Joshua 15:1: The Southern Border of Judah, Part 1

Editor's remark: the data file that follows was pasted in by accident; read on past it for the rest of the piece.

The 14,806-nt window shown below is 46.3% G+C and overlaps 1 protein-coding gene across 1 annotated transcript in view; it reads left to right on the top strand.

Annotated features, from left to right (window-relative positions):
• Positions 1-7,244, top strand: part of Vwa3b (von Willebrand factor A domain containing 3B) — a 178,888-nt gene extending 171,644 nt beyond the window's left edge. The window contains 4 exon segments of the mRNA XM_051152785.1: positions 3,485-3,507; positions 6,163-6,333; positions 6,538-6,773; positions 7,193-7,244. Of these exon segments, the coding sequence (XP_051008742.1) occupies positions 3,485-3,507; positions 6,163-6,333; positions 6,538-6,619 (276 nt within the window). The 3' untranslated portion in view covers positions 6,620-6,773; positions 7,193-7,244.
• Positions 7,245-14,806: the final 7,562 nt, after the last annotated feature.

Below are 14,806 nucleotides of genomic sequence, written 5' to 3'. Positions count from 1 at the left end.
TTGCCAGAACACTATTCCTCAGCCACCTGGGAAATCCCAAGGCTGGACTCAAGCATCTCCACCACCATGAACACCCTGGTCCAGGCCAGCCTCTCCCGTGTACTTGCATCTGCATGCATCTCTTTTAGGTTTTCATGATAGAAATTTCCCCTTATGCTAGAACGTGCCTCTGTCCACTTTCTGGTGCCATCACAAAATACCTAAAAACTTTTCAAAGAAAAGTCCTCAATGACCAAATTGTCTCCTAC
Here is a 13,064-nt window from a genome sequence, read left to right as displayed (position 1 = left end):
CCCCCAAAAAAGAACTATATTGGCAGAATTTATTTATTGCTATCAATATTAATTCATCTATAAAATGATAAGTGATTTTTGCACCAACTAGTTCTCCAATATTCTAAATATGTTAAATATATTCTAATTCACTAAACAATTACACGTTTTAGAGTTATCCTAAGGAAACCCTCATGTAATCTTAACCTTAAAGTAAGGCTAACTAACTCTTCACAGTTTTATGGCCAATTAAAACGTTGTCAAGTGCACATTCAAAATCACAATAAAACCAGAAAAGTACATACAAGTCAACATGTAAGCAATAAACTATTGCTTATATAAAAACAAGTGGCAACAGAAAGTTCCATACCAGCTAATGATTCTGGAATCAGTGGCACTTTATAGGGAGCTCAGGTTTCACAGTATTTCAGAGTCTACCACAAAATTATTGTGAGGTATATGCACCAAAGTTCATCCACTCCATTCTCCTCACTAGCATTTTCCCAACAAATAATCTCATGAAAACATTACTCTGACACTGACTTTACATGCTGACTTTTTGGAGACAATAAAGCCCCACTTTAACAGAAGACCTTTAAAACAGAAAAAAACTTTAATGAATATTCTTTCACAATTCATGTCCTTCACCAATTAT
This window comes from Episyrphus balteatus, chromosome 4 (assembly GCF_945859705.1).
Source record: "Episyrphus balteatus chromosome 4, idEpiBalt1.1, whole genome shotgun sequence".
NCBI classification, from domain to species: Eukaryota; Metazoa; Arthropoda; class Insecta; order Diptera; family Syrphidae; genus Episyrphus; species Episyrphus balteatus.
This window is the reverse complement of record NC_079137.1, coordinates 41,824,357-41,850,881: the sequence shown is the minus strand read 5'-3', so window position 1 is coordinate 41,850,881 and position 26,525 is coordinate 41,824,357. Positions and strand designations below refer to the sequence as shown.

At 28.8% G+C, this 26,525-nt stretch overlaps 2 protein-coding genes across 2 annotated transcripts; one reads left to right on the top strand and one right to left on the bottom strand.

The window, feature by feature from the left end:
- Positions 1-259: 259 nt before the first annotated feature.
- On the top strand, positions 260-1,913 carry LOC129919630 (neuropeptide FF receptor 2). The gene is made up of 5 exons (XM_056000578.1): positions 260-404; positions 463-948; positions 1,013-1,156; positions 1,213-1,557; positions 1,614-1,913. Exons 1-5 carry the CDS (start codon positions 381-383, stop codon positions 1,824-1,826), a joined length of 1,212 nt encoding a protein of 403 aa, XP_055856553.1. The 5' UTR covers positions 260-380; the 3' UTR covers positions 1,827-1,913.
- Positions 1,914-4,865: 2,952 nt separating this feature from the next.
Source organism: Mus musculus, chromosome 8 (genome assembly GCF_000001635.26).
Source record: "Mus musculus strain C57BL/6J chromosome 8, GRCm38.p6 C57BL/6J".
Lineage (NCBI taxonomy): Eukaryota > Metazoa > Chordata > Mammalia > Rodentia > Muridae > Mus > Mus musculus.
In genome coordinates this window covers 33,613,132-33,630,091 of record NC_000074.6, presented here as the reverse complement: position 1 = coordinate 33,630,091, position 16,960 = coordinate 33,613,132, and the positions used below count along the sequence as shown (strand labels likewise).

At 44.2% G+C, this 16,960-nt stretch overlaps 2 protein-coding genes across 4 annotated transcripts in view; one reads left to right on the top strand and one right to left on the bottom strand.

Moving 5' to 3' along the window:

Verse 1:[1] This then was the lot of the tribe of the children of Judah by their families; (Num. 34:3) even to the border of Edom the (Num. 33:36) wilderness of Zin southward was the uttermost part of the south coast.